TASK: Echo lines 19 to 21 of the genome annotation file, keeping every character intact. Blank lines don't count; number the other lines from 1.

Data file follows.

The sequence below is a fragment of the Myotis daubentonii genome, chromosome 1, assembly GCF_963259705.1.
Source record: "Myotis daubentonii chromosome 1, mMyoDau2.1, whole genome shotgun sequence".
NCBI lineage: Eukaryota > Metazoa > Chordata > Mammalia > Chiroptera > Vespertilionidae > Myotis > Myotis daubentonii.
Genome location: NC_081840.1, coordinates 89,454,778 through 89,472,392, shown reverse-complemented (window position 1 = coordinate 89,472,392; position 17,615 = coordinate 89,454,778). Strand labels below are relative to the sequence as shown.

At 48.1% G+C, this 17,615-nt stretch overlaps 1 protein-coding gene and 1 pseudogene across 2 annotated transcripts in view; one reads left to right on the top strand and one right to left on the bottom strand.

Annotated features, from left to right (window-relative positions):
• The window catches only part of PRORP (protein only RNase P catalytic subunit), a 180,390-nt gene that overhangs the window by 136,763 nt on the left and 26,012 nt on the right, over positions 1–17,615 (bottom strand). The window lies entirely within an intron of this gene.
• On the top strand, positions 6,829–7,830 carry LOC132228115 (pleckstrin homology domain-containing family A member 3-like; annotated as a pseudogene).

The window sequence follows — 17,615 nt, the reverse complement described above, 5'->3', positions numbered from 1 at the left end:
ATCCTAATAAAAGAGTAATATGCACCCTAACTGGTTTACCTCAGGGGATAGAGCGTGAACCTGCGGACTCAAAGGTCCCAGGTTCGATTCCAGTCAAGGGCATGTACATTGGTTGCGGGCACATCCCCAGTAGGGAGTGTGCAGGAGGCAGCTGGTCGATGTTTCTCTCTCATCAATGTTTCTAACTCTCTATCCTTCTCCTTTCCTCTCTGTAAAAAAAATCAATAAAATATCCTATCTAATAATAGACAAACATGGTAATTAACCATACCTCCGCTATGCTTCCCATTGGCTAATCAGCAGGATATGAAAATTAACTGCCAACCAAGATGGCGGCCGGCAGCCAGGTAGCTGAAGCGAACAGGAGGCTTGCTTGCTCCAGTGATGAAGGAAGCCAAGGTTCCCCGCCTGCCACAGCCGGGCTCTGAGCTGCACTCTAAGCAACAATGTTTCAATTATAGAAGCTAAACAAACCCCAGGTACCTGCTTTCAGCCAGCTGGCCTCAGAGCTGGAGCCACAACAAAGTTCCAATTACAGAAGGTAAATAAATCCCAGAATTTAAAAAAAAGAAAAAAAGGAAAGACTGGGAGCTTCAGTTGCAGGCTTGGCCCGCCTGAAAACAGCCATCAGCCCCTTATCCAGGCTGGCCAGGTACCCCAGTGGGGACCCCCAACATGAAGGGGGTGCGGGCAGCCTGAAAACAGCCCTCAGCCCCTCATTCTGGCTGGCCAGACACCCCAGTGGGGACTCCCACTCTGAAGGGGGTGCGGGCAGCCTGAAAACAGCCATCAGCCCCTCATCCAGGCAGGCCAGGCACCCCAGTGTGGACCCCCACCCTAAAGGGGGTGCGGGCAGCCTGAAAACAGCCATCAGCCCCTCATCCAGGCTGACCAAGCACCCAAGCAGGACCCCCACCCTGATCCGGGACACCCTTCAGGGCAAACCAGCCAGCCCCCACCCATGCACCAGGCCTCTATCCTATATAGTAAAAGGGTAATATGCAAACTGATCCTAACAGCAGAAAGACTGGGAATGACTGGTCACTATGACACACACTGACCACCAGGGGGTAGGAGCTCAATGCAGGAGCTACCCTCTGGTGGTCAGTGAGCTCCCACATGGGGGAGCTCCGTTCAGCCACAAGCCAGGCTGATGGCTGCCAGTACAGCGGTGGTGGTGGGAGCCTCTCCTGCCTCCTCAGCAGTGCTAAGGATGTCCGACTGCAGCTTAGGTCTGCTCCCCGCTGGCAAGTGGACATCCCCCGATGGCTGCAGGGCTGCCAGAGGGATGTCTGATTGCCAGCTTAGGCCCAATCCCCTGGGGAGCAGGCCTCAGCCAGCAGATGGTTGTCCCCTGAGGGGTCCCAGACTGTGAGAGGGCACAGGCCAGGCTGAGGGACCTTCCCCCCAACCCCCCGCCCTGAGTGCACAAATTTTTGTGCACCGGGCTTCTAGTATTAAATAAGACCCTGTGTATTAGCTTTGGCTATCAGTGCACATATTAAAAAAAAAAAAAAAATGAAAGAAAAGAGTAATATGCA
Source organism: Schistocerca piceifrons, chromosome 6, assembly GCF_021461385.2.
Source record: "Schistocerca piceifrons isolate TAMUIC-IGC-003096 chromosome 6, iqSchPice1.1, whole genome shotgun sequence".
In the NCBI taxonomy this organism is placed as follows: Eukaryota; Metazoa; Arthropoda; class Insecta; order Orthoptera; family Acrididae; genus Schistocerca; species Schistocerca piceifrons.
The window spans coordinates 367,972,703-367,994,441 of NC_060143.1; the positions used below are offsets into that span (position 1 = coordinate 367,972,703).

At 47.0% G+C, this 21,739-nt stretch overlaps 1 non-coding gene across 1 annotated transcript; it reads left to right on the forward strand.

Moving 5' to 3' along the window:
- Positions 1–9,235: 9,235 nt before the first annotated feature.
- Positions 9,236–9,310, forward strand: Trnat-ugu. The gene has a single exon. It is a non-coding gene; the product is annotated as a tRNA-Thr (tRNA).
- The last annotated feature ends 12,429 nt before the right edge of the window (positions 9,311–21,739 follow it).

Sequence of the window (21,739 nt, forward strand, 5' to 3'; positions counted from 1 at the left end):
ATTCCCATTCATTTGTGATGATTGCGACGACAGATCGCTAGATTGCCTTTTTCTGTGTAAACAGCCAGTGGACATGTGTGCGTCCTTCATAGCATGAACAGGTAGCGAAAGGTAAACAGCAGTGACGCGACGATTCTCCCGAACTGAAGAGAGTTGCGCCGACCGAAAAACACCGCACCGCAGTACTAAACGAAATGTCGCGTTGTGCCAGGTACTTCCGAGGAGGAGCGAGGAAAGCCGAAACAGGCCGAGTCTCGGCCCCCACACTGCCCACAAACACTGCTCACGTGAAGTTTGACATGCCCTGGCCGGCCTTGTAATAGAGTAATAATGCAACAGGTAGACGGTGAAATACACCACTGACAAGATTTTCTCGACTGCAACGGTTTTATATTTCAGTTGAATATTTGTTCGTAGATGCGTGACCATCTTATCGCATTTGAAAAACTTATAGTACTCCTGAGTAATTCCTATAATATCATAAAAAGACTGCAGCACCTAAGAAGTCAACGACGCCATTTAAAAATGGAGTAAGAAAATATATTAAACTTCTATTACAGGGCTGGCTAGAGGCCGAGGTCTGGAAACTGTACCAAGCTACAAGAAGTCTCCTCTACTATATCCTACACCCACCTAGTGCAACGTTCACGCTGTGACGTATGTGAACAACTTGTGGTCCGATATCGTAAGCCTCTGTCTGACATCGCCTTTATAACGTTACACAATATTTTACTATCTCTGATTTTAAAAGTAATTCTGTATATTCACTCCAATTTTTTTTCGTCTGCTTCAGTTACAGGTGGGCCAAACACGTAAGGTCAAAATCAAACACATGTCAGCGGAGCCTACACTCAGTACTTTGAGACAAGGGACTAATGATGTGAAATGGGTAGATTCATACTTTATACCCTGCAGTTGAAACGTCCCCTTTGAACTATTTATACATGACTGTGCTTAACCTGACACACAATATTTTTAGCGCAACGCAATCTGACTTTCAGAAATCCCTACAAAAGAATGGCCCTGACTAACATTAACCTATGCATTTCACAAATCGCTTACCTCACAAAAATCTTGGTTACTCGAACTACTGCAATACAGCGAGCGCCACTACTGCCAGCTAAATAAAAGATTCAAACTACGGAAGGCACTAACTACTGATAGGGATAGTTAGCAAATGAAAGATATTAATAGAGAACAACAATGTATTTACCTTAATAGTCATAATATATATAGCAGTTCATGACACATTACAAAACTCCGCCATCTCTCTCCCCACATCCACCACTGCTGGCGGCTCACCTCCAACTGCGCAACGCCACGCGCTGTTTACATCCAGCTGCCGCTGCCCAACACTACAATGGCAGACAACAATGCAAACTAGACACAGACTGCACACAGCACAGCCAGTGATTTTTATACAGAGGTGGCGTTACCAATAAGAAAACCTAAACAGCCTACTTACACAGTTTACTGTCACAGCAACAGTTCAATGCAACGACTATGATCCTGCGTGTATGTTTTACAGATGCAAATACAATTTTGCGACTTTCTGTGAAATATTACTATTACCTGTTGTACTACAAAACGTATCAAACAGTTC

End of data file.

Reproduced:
- The last annotated feature ends 12,429 nt before the right edge of the window (positions 9,311–21,739 follow it).

Sequence of the window (21,739 nt, forward strand, 5' to 3'; positions counted from 1 at the left end):
ATTCCCATTCATTTGTGATGATTGCGACGACAGATCGCTAGATTGCCTTTTTCTGTGTAAACAGCCAGTGGACATGTGTGCGTCCTTCATAGCATGAACAGGTAGCGAAAGGTAAACAGCAGTGACGCGACGATTCTCCCGAACTGAAGAGAGTTGCGCCGACCGAAAAACACCGCACCGCAGTACTAAACGAAATGTCGCGTTGTGCCAGGTACTTCCGAGGAGGAGCGAGGAAAGCCGAAACAGGCCGAGTCTCGGCCCCCACACTGCCCACAAACACTGCTCACGTGAAGTTTGACATGCCCTGGCCGGCCTTGTAATAGAGTAATAATGCAACAGGTAGACGGTGAAATACACCACTGACAAGATTTTCTCGACTGCAACGGTTTTATATTTCAGTTGAATATTTGTTCGTAGATGCGTGACCATCTTATCGCATTTGAAAAACTTATAGTACTCCTGAGTAATTCCTATAATATCATAAAAAGACTGCAGCACCTAAGAAGTCAACGACGCCATTTAAAAATGGAGTAAGAAAATATATTAAACTTCTATTACAGGGCTGGCTAGAGGCCGAGGTCTGGAAACTGTACCAAGCTACAAGAAGTCTCCTCTACTATATCCTACACCCACCTAGTGCAACGTTCACGCTGTGACGTATGTGAACAACTTGTGGTCCGATATCGTAAGCCTCTGTCTGACATCGCCTTTATAACGTTACACAATATTTTACTATCTCTGATTTTAAAAGTAATTCTGTATATTCACTCCAATTTTTTTTCGTCTGCTTCAGTTACAGGTGGGCCAAACACGTAAGGTCAAAATCAAACACATGTCAGCGGAGCCTACACTCAGTACTTTGAGACAAGGGACTAATGATGTGAAATGGGTAGATTCATACTTTATACCCTGCAGTTGAAACGTCCCCTTTGAACTATTTATACATGACTGTGCTTAACCTGACACACAATATTTTTAGCGCAACGCAATCTGACTTTCAGAAATCCCTACAAAAGAATGGCCCTGACTAACATTAACCTATGCATTTCACAAATCGCTTACCTCACAAAAATCTTGGTTACTCGAACTACTGCAATACAGCGAGCGCCACTACTGCCAGCTAAATAAAAGATTCAAACTACGGAAGGCACTAACTACTGATAGGGATAGTTAGCAAATGAAAGATATTAATAGAGAACAACAATGTATTTACCTTAATAGTCATAATATATATAGCAGTTCATGACACATTACAAAACTCCGCCATCTCTCTCCCCACATCCACCACTGCTGGCGGCTCACCTCCAACTGCGCAACGCCACGCGCTGTTTACATCCAGCTGCCGCTGCCCAACACTACAATGGCAGACAACAATGCAAACTAGACACAGACTGCACACAGCACAGCCAGTGATTTTTATACAGAGGTGGCGTTACCAATAAGAAAACCTAAACAGCCTACTTACACAGTTTACTGTCACAGCAACAGTTCAATGCAACGACTATGATCCTGCGTGTATGTTTTACAGATGCAAATACAATTTTGCGACTTTCTGTGAAATATTACTATTACCTGTTGTACTACAAAACGTATCAAACAGTTC